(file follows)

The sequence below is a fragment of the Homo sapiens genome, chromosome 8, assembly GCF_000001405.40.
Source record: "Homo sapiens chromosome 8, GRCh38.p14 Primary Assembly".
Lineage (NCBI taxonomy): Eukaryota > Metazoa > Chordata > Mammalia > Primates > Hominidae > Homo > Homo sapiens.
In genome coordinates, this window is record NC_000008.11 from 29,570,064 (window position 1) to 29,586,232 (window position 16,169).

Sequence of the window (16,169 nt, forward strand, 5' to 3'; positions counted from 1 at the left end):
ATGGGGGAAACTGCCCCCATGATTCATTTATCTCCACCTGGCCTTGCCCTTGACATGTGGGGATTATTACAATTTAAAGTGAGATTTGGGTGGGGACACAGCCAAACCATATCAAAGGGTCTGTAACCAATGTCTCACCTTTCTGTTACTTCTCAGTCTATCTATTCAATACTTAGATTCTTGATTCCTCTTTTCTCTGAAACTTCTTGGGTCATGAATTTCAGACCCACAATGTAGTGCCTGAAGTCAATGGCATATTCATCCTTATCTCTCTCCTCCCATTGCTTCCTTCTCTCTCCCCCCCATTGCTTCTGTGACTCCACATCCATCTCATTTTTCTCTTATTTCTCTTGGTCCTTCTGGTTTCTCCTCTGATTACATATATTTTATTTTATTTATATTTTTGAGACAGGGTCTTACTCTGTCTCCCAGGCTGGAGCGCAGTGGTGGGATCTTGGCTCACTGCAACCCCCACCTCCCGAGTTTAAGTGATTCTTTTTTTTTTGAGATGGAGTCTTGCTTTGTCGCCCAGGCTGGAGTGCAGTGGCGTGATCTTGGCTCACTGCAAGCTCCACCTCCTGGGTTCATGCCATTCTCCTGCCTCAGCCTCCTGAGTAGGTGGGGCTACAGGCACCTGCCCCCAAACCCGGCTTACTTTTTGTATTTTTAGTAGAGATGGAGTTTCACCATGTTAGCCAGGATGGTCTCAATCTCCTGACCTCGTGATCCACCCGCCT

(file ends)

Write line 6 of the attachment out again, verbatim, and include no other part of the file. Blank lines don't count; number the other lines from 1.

ATGGGGGAAACTGCCCCCATGATTCATTTATCTCCACCTGGCCTTGCCCTTGACATGTGGGGATTATTACAATTTAAAGTGAGATTTGGGTGGGGACACAGCCAAACCATATCAAAGGGTCTGTAACCAATGTCTCACCTTTCTGTTACTTCTCAGTCTATCTATTCAATACTTAGATTCTTGATTCCTCTTTTCTCTGAAACTTCTTGGGTCATGAATTTCAGACCCACAATGTAGTGCCTGAAGTCAATGGCATATTCATCCTTATCTCTCTCCTCCCATTGCTTCCTTCTCTCTCCCCCCCATTGCTTCTGTGACTCCACATCCATCTCATTTTTCTCTTATTTCTCTTGGTCCTTCTGGTTTCTCCTCTGATTACATATATTTTATTTTATTTATATTTTTGAGACAGGGTCTTACTCTGTCTCCCAGGCTGGAGCGCAGTGGTGGGATCTTGGCTCACTGCAACCCCCACCTCCCGAGTTTAAGTGATTCTTTTTTTTTTGAGATGGAGTCTTGCTTTGTCGCCCAGGCTGGAGTGCAGTGGCGTGATCTTGGCTCACTGCAAGCTCCACCTCCTGGGTTCATGCCATTCTCCTGCCTCAGCCTCCTGAGTAGGTGGGGCTACAGGCACCTGCCCCCAAACCCGGCTTACTTTTTGTATTTTTAGTAGAGATGGAGTTTCACCATGTTAGCCAGGATGGTCTCAATCTCCTGACCTCGTGATCCACCCGCCT